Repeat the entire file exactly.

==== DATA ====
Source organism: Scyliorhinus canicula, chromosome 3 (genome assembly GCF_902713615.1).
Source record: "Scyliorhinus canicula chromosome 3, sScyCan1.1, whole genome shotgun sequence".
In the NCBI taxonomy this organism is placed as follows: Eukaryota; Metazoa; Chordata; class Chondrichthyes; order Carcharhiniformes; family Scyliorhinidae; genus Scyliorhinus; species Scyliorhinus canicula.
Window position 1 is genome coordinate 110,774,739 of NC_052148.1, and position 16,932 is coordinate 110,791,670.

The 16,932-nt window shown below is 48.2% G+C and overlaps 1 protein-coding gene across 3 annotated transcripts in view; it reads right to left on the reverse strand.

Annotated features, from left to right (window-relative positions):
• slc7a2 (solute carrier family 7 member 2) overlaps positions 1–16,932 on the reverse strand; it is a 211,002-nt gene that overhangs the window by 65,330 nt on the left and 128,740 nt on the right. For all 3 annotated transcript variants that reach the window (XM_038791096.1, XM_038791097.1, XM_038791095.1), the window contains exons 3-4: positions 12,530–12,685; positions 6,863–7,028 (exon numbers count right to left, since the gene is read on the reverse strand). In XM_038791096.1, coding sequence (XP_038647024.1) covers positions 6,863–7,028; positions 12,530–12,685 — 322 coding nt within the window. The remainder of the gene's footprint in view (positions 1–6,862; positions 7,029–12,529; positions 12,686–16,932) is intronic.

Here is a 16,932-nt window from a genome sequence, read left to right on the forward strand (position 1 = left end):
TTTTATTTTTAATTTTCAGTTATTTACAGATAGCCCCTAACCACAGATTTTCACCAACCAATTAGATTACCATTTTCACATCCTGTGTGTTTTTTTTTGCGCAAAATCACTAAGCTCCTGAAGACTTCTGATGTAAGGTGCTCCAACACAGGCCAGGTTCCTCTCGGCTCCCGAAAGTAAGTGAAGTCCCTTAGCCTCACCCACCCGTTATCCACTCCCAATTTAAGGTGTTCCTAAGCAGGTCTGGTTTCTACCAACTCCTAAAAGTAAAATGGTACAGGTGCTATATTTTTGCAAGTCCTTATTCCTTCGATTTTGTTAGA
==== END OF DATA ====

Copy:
Source organism: Scyliorhinus canicula, chromosome 3 (genome assembly GCF_902713615.1).
Source record: "Scyliorhinus canicula chromosome 3, sScyCan1.1, whole genome shotgun sequence".
In the NCBI taxonomy this organism is placed as follows: Eukaryota; Metazoa; Chordata; class Chondrichthyes; order Carcharhiniformes; family Scyliorhinidae; genus Scyliorhinus; species Scyliorhinus canicula.
Window position 1 is genome coordinate 110,774,739 of NC_052148.1, and position 16,932 is coordinate 110,791,670.

The 16,932-nt window shown below is 48.2% G+C and overlaps 1 protein-coding gene across 3 annotated transcripts in view; it reads right to left on the reverse strand.

Annotated features, from left to right (window-relative positions):
• slc7a2 (solute carrier family 7 member 2) overlaps positions 1–16,932 on the reverse strand; it is a 211,002-nt gene that overhangs the window by 65,330 nt on the left and 128,740 nt on the right. For all 3 annotated transcript variants that reach the window (XM_038791096.1, XM_038791097.1, XM_038791095.1), the window contains exons 3-4: positions 12,530–12,685; positions 6,863–7,028 (exon numbers count right to left, since the gene is read on the reverse strand). In XM_038791096.1, coding sequence (XP_038647024.1) covers positions 6,863–7,028; positions 12,530–12,685 — 322 coding nt within the window. The remainder of the gene's footprint in view (positions 1–6,862; positions 7,029–12,529; positions 12,686–16,932) is intronic.

Here is a 16,932-nt window from a genome sequence, read left to right on the forward strand (position 1 = left end):
TTTTATTTTTAATTTTCAGTTATTTACAGATAGCCCCTAACCACAGATTTTCACCAACCAATTAGATTACCATTTTCACATCCTGTGTGTTTTTTTTTGCGCAAAATCACTAAGCTCCTGAAGACTTCTGATGTAAGGTGCTCCAACACAGGCCAGGTTCCTCTCGGCTCCCGAAAGTAAGTGAAGTCCCTTAGCCTCACCCACCCGTTATCCACTCCCAATTTAAGGTGTTCCTAAGCAGGTCTGGTTTCTACCAACTCCTAAAAGTAAAATGGTACAGGTGCTATATTTTTGCAAGTCCTTATTCCTTCGATTTTGTTAGA